Our final stop in the trip was the quiet and almost lost village of Lavenham. Now I am not a believer of love at first sight, but I recall watching Harry Potter and wanting to be a witch, and this was like walking into Godrick’s Hallow of Harry Potter and it made me so incredibly happy. The entire town features lovely cottages that have grown crooked over time, like any aging beauty who wrinkles and has smile lines. It has been hidden in a time capsule almost, and the small village hidden in a slope was the best bit of the whole trip. Aside from making me feel like a true witchy character, it was just so quaint. The food we had was exceptional and my mother’s friend had the opportunity to try some Lavenham Ale which she loved. But the absolute highlight was being able to enter one of these stunning houses.

The Little Hall Museum was the best little discovery of this entire weekend. A home and space that has seen so much transformation and been privy to such incredible industry developments and artistic endeavours. It is a 14th century building which has served for a variety of purposes and its several uses so aptly mirror the history of the small village. Lavenham, much like the house, has a fascinating history, and being able to hear all about it while discovering the house was phenomenal. From being a house where Suffolk Wool was produced, displayed and sold, to being abandoned due to the silk trade, becoming an array of apartments housing 6 families and total to then being completely recovered by the Gayer-Anderson brothers who were wanderlusters are heart and in this space housed a huge, enormous and I actually mean humongous collection of art from all over the world; Little Hall has seen it all. A lot of major museums in the country have come here to restore and put collections of art together, and the Fitzwilliam Museum in Cambridge houses an entire area dedicated to the Gayer-Anderson art collection. It is a truly remarkable place, so worth the visit. It has history, culture and so much charm and the Little Hall Museum really made the entire trip worth it for me. A sneak peek into a home that has survived through time and a place that has housed such wonderful objects and a family of travellers. Truly my favourite part of the whole trip.

I loved this weekend, it was true testament that you do not have to wander far and wide to discover some amazing things. Incredible locations are at your disposal a mere 2 hour drive away and it really gave me a need to discover more about England. This incredible country that I live in and adore is so much more than the capital. I know that when you come from abroad to visit it that is immediately where you want to go, but as someone who lives here and loves it, I now want to know every where else. I have a few weekends planned for 2016 for other destinations within the country that I think will be wonderful to visit. I hope that where ever you are in the world, you remember that there are some incredible places to visit right in your home countries too. Wanderlusting is not just about dishing out hundreds of pounds to go to some other remote country you have never been to, it is also about giving yourself to wander in the places you so often ignore and give no importance to because they are always available. I loved this location and I hope you have enjoyed reading about it.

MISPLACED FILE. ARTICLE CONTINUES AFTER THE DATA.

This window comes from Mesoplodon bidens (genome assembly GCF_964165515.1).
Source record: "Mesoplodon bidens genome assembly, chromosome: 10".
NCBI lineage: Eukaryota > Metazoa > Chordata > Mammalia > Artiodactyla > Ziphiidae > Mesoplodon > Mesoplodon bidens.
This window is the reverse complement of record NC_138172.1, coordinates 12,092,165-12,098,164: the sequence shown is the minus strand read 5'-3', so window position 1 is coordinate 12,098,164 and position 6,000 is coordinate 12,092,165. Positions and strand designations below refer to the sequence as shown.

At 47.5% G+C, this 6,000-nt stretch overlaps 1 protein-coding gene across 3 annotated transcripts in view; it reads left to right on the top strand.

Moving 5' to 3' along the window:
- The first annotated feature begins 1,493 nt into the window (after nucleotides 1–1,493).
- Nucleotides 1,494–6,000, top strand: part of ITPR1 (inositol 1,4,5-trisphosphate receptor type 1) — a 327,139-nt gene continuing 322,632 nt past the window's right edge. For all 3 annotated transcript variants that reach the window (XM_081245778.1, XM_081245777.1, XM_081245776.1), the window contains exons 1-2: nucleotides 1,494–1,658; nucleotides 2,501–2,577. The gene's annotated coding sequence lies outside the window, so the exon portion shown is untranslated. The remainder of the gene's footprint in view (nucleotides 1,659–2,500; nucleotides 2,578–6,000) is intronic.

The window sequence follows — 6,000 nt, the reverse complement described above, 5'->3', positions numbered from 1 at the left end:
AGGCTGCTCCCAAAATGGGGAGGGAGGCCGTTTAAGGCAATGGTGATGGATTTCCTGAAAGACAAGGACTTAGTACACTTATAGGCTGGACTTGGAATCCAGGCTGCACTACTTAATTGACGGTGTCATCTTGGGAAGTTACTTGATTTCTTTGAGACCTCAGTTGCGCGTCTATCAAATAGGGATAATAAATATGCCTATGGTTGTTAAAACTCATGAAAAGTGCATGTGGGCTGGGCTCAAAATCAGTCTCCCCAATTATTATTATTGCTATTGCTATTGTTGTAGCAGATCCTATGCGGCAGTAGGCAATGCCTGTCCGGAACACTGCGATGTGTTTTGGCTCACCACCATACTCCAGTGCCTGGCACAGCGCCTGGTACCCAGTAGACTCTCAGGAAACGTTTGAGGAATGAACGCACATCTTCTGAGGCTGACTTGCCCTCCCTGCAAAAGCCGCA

Suffolk has many wonderful places to visit, and if we had had the chance we would have visited a few more. Here are some links to some more places that I think are really wonderful and a must see in the little bits of Suffolk that I know and love:

  • Framlingham Castle – such an incredible structure right at the top of the small village, and the views across to Framlingham College are wonderful
  • Woodbridge Town – a beautiful little town in Suffolk, just nice for a pleasant walk, some shopping and having a good pint in the English country side
  • The Thorpeness Meare – perfect for a day out with the kids, just by the beach and so many boats to choose from to get lost in the meare and discover the little hidden houses in each of the islands
  • The Smokehouse restaurant in Southwold – just delicious food, some of the best seafood I have had in huge platters that just fill your tummy up with all sorts of goodness
  • The village of Snape – sat in the embankment of the river Alde, it houses the Adeburgh Music festival, has a great little shopping complex called the Snape Maltings for some incredible gifts and countryside wonders, it is just adorable and who can resist a photo with the statue they have of the Suffolk Punch – yes that is a horse.

NOTE: All photos unless otherwise stated were taken by me and are under my copyright, D Lava

All the locations visited and highlighted in blue are links to websites for more information